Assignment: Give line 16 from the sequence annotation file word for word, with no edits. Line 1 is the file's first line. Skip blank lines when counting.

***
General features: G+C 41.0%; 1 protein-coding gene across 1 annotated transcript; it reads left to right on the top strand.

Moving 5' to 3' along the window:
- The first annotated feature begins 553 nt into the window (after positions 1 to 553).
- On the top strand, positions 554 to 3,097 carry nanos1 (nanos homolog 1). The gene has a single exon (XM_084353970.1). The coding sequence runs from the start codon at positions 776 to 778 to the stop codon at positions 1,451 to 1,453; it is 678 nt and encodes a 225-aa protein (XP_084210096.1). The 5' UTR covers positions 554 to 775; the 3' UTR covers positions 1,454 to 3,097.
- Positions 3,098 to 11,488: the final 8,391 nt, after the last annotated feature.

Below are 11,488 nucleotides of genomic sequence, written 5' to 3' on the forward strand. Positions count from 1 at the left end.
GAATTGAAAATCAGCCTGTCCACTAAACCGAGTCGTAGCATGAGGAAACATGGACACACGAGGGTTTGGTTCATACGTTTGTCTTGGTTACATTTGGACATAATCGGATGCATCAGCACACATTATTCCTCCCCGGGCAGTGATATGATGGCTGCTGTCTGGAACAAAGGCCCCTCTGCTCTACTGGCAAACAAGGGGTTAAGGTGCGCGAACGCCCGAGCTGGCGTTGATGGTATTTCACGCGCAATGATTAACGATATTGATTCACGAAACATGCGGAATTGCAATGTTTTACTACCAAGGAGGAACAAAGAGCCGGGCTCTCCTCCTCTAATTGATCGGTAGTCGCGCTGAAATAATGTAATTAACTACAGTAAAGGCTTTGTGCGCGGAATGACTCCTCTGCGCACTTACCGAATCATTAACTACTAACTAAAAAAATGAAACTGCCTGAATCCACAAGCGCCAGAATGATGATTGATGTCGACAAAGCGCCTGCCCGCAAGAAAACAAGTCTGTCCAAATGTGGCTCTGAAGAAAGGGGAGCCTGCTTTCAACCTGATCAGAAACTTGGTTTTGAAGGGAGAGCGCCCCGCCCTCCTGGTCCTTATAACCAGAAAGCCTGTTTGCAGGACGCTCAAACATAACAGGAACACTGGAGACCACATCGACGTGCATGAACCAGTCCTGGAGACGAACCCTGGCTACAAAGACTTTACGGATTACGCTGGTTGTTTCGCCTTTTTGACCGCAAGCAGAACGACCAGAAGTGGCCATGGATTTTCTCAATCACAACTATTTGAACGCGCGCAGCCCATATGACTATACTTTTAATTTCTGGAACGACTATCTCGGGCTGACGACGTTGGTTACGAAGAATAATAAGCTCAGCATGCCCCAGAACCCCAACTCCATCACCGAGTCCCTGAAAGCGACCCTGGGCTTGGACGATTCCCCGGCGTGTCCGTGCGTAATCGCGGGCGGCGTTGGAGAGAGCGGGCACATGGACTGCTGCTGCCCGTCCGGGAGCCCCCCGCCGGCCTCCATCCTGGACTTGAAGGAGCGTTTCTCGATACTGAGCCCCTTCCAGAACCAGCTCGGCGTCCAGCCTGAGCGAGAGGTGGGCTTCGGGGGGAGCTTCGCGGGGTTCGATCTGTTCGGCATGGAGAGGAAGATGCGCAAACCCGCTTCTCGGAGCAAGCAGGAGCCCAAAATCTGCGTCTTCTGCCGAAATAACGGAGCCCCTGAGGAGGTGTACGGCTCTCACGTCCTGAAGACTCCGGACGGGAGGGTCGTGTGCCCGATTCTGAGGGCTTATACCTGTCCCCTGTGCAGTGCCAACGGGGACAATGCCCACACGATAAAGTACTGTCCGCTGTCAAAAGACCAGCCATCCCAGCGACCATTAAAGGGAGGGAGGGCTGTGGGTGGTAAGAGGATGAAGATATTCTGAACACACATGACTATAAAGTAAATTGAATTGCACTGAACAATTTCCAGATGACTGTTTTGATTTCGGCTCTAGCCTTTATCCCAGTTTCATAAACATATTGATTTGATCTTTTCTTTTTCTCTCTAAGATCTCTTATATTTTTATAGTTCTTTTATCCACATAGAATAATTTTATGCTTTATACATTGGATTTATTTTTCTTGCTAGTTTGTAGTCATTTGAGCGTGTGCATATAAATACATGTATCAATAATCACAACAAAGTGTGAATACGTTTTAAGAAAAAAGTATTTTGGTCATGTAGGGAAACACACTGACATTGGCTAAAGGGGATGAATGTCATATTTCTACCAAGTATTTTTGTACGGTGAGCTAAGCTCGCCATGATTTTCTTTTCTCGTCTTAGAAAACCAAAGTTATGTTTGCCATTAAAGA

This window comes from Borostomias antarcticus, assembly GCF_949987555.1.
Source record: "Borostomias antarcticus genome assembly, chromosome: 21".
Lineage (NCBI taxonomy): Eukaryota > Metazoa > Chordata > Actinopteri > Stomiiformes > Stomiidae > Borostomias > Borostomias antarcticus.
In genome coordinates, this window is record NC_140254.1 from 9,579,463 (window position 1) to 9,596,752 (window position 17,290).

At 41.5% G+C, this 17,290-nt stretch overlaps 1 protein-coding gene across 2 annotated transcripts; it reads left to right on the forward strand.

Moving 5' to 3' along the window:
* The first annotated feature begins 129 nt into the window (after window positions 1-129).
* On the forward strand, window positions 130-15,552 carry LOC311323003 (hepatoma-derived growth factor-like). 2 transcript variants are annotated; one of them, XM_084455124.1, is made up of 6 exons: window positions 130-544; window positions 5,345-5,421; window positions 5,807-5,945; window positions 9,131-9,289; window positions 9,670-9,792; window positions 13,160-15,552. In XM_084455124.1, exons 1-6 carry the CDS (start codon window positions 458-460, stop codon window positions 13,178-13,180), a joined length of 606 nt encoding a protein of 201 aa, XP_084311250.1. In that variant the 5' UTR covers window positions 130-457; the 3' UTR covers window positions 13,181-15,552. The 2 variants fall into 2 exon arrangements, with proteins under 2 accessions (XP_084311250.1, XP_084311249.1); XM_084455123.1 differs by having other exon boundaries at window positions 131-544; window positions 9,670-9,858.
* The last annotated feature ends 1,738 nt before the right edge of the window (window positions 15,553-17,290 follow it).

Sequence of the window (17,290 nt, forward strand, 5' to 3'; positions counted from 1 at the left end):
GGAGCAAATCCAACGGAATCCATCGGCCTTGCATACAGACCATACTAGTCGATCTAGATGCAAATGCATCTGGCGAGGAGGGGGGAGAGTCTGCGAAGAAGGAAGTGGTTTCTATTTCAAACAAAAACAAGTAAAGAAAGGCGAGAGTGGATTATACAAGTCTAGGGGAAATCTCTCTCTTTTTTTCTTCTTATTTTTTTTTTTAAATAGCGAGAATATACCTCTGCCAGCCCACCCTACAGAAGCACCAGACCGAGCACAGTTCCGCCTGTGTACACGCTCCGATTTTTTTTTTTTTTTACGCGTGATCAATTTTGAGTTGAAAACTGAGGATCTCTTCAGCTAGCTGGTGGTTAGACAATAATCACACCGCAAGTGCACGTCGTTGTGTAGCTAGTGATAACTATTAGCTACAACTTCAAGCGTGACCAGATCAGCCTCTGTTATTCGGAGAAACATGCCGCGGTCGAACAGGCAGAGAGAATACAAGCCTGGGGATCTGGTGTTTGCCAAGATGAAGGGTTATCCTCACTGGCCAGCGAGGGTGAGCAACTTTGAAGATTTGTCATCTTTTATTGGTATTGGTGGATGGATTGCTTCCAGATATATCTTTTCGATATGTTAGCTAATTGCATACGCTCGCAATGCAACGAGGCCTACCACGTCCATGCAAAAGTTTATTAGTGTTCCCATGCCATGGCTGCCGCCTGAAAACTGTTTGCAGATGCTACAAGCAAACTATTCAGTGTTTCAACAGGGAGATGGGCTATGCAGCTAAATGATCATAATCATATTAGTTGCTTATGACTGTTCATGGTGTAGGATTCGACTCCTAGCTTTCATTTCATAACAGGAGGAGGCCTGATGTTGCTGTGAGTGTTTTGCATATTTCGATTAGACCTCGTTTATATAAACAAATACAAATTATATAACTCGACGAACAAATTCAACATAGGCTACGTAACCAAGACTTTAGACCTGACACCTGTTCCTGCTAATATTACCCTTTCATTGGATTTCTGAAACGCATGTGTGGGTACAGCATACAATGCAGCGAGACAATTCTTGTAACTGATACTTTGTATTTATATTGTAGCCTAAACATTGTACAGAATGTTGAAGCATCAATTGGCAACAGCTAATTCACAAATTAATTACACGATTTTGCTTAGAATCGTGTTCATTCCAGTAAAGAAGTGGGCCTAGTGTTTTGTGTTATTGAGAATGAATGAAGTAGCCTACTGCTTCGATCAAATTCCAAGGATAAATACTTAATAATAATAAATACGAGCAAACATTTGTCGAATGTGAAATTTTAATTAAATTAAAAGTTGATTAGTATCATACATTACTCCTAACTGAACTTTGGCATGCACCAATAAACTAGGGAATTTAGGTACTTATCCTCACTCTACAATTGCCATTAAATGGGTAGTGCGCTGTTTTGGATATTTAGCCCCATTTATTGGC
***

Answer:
* The last annotated feature ends 1,738 nt before the right edge of the window (window positions 15,553-17,290 follow it).